On Wednesday, Committee To Protect Journalists reported that journalists are missing or being held as hostages in eastern Ukraine and a newsroom was destroyed.
CPJ reports that Ukrainian photojournalist Yevgeny Gapich hasn’t been heard from since Tuesday. American journalist Simon Ostrovsky with Vice News is also still being held.
Today, CPJ spoke to Stella Khorosheva, spokeswoman for the self-declared mayor of Sloviansk, Vyacheslav Ponomaryov, who had earlier confirmed holding Ostrovsky in a pre-trial facility. Khorosheva told CPJ that Ostrovsky was detained by military units on suspicion of carrying out subversive activities and of covering the situation in Sloviansk from only one side.
Khorosheva told CPJ that Ostrovsky “is safe, alive, well fed, and working on an exclusive story” in detention. Khorosheva said Ponomaryov had vowed to release Ostrovsky “when the time comes.” She said the journalist has not been charged with a crime.
On Tuesday, according to CPJ, “unknown assailants threw Molotov cocktails at the newsroom of the local newspaper Provintsiya (Province) in the eastern city of Konstantinovka, in Donetsk region, Telekritika reported. The newsroom burned down.”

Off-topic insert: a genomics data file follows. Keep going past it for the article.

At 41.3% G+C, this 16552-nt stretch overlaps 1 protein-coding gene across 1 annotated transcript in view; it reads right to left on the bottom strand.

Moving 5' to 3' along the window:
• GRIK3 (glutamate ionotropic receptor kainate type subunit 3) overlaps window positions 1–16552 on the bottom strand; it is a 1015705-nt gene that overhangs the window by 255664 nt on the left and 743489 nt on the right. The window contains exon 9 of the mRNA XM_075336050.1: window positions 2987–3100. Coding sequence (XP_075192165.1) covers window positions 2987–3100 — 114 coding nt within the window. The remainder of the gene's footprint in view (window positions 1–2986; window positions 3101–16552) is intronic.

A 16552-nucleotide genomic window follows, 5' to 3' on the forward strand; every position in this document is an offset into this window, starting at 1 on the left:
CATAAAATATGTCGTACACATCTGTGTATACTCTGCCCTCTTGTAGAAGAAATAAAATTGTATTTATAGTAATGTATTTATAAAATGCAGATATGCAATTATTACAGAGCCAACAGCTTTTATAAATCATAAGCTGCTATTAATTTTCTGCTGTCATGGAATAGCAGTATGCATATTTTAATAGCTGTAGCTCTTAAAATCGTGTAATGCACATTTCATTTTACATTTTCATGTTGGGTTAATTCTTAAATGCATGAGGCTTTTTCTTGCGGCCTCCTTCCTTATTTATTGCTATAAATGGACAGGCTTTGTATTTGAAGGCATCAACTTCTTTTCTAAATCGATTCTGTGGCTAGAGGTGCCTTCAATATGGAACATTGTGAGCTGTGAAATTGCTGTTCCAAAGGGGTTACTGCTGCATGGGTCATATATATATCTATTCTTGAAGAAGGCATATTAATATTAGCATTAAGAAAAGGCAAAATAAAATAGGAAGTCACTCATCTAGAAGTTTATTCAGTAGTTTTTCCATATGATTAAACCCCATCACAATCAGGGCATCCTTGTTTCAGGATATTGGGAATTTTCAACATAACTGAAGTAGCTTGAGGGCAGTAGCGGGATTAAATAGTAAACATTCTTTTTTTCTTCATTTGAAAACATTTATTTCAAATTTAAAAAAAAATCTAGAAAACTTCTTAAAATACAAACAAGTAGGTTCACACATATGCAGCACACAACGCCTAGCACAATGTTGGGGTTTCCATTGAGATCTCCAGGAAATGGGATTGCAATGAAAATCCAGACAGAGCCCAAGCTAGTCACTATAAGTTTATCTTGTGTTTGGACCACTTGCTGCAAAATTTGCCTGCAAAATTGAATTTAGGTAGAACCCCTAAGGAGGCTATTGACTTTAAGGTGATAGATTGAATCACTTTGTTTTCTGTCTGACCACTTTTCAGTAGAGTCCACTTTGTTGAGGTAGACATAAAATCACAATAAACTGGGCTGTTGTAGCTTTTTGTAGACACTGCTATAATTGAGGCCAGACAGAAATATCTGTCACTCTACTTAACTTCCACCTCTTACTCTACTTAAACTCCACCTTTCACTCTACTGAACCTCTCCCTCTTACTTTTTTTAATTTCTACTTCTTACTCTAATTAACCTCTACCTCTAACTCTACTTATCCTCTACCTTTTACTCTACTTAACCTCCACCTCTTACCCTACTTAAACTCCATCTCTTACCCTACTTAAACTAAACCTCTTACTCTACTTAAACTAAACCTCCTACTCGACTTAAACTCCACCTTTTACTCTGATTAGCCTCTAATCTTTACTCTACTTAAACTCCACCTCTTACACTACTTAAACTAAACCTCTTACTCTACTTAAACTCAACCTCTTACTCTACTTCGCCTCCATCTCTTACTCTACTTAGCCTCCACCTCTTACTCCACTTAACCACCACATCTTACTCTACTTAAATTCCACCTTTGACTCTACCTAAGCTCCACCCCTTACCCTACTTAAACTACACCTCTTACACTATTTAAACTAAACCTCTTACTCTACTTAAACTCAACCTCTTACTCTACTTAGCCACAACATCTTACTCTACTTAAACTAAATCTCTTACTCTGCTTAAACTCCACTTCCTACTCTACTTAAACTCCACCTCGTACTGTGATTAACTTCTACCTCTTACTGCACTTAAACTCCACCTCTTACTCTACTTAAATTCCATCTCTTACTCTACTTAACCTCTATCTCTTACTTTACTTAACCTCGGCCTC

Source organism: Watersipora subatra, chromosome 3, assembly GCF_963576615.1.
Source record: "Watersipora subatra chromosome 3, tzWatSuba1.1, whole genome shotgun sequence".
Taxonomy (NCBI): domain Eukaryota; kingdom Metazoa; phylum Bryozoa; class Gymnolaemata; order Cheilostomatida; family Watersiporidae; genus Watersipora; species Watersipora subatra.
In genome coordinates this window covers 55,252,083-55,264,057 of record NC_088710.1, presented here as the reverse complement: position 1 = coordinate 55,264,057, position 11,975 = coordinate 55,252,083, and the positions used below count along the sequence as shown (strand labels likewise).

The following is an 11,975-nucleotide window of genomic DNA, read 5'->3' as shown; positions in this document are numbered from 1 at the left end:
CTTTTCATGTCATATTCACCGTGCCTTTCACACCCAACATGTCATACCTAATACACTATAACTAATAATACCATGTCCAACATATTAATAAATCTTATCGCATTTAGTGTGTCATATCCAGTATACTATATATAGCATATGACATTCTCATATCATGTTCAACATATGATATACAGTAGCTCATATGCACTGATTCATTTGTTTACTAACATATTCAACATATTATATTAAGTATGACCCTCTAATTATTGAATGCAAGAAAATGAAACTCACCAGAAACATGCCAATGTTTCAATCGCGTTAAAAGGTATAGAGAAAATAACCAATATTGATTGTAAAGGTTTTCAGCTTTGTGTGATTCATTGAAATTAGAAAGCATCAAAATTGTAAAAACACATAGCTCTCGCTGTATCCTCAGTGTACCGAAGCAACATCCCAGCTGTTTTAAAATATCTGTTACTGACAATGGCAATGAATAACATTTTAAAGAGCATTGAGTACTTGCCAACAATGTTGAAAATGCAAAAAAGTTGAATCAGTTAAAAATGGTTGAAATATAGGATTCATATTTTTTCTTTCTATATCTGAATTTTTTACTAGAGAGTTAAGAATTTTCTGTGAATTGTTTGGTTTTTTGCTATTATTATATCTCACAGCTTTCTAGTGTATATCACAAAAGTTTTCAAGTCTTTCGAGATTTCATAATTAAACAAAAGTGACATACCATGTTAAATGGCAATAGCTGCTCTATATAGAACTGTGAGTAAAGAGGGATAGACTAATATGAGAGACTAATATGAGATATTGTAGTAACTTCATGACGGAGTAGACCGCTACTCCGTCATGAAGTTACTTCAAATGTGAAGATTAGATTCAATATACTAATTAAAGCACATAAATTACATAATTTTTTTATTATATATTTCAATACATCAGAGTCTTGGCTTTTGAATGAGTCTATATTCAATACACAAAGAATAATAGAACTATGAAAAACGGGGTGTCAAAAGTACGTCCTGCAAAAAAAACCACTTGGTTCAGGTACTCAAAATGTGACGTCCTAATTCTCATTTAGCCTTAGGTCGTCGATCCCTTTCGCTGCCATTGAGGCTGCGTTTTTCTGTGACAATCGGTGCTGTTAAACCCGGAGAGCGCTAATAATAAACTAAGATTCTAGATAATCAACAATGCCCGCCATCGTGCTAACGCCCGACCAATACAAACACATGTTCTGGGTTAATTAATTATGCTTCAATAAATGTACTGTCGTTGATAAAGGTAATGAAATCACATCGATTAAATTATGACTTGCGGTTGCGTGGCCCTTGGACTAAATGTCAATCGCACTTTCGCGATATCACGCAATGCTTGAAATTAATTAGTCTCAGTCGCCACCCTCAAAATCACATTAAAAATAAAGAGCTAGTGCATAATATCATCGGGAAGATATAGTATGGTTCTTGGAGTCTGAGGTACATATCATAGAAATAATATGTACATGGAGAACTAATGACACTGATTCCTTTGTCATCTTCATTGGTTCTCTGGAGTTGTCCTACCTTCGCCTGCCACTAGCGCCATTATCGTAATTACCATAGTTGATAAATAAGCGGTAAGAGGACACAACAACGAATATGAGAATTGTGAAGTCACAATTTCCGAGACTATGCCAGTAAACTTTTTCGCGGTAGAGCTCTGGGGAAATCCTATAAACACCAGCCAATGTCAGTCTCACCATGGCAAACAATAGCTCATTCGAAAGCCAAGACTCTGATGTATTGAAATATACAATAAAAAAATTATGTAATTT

On Wednesday, Kyiv Post ran a tally of people kidnapped by Russian-backed insurgents. So far — 16. Eight of them are journalists.
On Thursday, Jose Gonzalez reported on “The Dangers of Freelance Journalism in Syria” for PBS MediaShift.
This climate is making many journalists think twice about reporting from the conflict. With most major news agencies pulling their staff journalists out of Syria, the burden is increasingly falling on freelance and citizen journalists, though it may now be too dangerous for freelancers to work in the country. Freelancers are often more vulnerable to the surrounding violence in conflict-stricken areas, and have limited access to resources such as protective clothing or training on how to report safely within a war zone.
Alan Rusbridger, editor of The Guardian, has joined the board of directors of the Committee to Protect Journalists, CPJ reported on Thursday. That board includes Christiane Amanpour, Norman Pearlstine and Paul C. Tash, chairman and CEO of Times Publishing Company and chairman of Poynter’s Board of Trustees.
On Thursday, Jeffie Lam wrote in the South China Morning Post that journalists in Hong Kong are self-censoring.
Those are the findings of a new press freedom index which was carried out before two events that rocked the city’s faith in journalistic liberty.
On a scale of zero to 10, where 10 indicates “very common”, journalists rated media self-censorship at 6.9, while the public gave 5.4, as part of the first Hong Kong Press Freedom Index.
Finally from Newseum today, there’s this front page from Las Ultimas Noticias, in Santiago, Chile, in which it appears that Sergio Mendoza is demonstrating how to sign a Ricky Martin hit.